Plant of the Week: Gladiolus, Garden
The University of Arkansas System Division of Agriculture does not promote, support or recommend plants featured in "Plant of the Week." Please consult your local Extension office for plants suitable for your region.
Plant of the Week
Latin: Gladiolus x hortulanus
Gladiolus are too common and mundane to be cool in the garden.
The omission of gladiolus from the garden is understandable because its blooms are fleeting - usually lasting for less than a week in any kind of pristine state - and its form is somewhat wanting.
Yet, surprisingly, the gladiolus is one of the most important summer "bulb" crops with some production in every state of the Union.
Gladiolus plants have been known since ancient times but it was not until the introduction of the African species into European gardens in the 18th and 19th centuries that hybridizers began to create the garden forms we know today. About 250 distinct species of gladiolus are described with about 15 species native in the Mediterranean region. Only the African species have been used in developing modern hybrids.
The most notable of the African collectors was James Bowie (1789-1869) who initially collected for Kew Gardens in England, but was let go when the plant collecting budget was halved in 1820. His dismissal may have also reflected the riotous life style he developed while afield in remote parts of the world. Unable to find a governmental sponsor, Bowie returned to South Africa as a private collector where he worked on a consignment basis.
The glad’s 15 minutes of fame came early in the 20th century when hybridizers such as Lemoine in France and Luther Burbank in California focused their attention on the plant. In 1910, the American Gladiolus Society was founded to promote the growing of glads and to standardize nomenclature.
But the gladiolus craze seems to have subsided by mid century, primarily because gladiolus is just not a tidy garden plant. Another contributing factor to the flower’s decline in popularity was psychological. Florists began using it as a cheap and readily available funeral flower, and only the most intrepid supporter will stay faithful to a flower associated with bereavement.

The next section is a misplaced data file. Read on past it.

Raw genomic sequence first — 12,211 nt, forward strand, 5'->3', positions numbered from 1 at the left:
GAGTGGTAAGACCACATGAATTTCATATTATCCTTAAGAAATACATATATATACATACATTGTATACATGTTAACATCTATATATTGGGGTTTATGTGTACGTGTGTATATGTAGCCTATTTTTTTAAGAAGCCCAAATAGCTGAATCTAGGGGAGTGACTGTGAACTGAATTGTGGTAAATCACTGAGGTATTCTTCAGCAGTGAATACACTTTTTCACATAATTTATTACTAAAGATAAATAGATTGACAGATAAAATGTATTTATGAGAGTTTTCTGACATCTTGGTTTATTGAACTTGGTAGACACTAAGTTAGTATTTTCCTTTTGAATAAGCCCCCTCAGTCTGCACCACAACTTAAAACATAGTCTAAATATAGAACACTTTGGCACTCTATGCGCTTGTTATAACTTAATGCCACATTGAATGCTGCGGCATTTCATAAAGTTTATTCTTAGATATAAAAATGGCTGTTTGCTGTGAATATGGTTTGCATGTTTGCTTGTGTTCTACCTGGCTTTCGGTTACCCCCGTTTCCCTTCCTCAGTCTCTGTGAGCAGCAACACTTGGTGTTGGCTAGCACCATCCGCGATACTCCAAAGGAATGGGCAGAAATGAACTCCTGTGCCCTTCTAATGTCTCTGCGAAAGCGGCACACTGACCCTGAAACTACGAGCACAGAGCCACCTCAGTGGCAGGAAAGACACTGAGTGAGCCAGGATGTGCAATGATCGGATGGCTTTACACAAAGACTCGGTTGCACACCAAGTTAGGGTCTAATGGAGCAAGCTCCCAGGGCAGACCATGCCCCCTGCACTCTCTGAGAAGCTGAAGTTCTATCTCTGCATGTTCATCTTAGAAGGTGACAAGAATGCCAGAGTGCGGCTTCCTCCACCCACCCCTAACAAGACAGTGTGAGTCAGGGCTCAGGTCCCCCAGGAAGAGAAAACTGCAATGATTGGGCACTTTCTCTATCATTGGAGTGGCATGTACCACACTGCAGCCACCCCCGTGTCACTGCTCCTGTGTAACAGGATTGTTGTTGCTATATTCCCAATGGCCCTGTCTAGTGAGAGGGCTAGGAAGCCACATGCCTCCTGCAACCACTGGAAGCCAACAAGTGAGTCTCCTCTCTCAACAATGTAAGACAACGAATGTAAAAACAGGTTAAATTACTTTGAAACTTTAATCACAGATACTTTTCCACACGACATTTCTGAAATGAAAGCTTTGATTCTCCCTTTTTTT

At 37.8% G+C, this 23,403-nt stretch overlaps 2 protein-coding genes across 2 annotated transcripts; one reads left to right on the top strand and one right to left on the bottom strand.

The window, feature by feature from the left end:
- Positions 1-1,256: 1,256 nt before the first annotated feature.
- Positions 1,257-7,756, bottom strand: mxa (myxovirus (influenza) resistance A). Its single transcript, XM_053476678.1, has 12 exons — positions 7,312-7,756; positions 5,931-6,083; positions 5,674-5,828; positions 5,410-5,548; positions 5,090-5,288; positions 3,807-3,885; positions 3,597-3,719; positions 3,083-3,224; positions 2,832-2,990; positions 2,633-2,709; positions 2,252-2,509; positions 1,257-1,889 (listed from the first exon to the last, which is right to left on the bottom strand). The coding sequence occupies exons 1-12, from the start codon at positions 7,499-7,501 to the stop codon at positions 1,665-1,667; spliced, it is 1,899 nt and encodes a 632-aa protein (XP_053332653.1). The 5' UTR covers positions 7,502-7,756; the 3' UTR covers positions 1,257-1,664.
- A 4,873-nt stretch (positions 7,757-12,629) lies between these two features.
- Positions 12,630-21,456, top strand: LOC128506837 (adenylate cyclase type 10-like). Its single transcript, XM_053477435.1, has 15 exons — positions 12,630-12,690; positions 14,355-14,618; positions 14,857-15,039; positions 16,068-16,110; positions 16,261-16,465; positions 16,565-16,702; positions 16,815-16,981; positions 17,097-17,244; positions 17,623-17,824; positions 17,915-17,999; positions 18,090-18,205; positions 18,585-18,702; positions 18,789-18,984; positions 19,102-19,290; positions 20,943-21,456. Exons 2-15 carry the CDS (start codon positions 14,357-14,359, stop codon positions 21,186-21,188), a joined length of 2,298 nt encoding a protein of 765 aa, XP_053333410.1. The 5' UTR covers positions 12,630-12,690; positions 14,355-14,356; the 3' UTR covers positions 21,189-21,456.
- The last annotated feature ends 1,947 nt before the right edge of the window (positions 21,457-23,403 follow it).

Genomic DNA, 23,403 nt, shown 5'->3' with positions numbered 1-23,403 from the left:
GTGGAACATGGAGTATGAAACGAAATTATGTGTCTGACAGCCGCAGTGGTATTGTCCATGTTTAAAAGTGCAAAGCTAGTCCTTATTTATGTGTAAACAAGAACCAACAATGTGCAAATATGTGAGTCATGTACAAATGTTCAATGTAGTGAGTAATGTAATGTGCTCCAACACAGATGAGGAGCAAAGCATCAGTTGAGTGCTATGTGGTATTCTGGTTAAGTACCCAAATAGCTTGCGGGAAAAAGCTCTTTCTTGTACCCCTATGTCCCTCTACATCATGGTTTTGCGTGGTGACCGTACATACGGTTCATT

The gladiolus, a member of the iris family, does not produce a true bulb but instead reproduces by means of a corm. If cut in half, a corm is a solid starchy mass with no apparent internal structure such as you find in a true bulb. If the tunic is pulled away and the surface of the corm inspected a series of concentric rings will be found which correspond to the nodes of a typical plant.
Each year, the corm is consumed to accomplish the above ground growth of the plant with a new corm formed atop the old one as the plant begins to flower. In addition to the main corm a number of pea-sized cormels will be produced which will attain flowering size in two growing seasons.
The vegetable garden is probably the best place to grow gladiolus corms. By making multiple plantings from early to mid April until late July, cut blooms can be enjoyed all season long.
If you wish to use the plants in the flower border, plant the corms in clumps of a dozen or so in an area about the size of a dinner plate. A wire support, such as a tomato cage, will be required to keep the plants from toppling, but the spiky four foot tall inflorescence can add some nice vertical lines to the flower border. Single colors are best for this use.
Gladiolus can be left in the garden year round in most parts of the state, but hard winters which freeze the soil to the depth of the corm will kill them. Most people that grow gladiolus for cut flowers dig their plants each fall and store the corms in a dry, frost free area over winter.
By: Gerald Klingaman, retired
Extension Horticulturist - Ornamentals
Extension News - July 14, 2000
The University of Arkansas Division of Agriculture does not maintain lists of retail outlets where these plants can be purchased. Please check your local nursery or other retail outlets to ask about the availability of these plants for your growing area.